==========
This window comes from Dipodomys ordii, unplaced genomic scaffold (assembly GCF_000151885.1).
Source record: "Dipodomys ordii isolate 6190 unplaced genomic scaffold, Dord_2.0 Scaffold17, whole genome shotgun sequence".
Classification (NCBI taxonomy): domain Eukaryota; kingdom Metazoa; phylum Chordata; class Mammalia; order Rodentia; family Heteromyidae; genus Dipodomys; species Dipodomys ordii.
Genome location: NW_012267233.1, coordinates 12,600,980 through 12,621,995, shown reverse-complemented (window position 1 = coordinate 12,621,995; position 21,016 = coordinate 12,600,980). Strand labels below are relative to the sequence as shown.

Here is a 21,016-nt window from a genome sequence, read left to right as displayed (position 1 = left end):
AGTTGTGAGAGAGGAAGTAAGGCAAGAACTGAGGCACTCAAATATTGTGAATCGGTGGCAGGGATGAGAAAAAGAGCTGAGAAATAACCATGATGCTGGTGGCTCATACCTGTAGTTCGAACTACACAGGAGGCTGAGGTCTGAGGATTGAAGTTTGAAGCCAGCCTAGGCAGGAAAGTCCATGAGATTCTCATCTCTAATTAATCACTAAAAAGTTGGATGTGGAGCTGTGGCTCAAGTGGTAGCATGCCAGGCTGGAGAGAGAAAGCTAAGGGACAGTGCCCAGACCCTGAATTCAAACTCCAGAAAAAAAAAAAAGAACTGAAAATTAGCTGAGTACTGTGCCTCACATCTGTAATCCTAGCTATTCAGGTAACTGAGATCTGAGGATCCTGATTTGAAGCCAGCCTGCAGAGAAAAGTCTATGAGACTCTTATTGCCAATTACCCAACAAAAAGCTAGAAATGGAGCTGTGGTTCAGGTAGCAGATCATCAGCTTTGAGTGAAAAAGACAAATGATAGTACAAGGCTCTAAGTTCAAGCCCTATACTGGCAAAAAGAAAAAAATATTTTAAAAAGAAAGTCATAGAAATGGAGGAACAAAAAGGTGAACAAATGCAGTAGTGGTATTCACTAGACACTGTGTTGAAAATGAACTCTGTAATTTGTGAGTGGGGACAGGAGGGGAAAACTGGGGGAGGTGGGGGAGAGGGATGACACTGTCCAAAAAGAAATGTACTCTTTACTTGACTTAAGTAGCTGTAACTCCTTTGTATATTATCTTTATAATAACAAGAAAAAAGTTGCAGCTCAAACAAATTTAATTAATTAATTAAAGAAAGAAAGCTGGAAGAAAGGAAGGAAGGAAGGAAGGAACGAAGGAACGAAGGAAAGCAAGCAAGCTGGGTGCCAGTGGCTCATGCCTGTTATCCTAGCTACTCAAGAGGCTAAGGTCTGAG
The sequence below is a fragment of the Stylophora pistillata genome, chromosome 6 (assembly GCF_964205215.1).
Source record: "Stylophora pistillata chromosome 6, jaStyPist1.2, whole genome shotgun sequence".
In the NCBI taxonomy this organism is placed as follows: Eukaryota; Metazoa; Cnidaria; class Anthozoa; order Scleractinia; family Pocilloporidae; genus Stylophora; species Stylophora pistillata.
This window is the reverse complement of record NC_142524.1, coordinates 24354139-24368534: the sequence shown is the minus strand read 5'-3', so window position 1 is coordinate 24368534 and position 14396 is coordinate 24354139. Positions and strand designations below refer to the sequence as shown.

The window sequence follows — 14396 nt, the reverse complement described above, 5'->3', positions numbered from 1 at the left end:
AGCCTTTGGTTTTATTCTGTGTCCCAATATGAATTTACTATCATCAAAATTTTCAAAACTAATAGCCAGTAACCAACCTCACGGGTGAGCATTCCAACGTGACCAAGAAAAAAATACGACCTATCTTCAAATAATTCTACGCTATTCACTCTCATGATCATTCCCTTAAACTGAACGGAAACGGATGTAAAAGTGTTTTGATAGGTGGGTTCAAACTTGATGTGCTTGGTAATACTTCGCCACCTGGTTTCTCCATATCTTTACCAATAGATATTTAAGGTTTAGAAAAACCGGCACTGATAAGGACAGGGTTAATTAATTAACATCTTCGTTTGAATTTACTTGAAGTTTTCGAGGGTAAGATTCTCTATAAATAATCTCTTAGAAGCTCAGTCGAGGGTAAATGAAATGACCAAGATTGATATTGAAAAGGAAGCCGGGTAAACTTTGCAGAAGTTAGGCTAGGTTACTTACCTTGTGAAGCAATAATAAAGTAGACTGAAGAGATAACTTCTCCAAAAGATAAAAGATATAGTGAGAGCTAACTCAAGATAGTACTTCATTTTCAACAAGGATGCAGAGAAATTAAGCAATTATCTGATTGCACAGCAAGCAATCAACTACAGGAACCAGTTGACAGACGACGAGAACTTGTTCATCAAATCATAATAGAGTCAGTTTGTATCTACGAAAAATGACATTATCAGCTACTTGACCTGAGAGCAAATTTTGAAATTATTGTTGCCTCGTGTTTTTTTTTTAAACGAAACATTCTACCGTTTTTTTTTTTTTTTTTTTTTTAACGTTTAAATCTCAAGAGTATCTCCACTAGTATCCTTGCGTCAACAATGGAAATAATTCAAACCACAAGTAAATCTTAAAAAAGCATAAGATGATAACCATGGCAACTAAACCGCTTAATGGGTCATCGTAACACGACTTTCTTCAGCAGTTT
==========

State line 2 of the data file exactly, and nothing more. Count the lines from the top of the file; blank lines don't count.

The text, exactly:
Source record: "Dipodomys ordii isolate 6190 unplaced genomic scaffold, Dord_2.0 Scaffold17, whole genome shotgun sequence".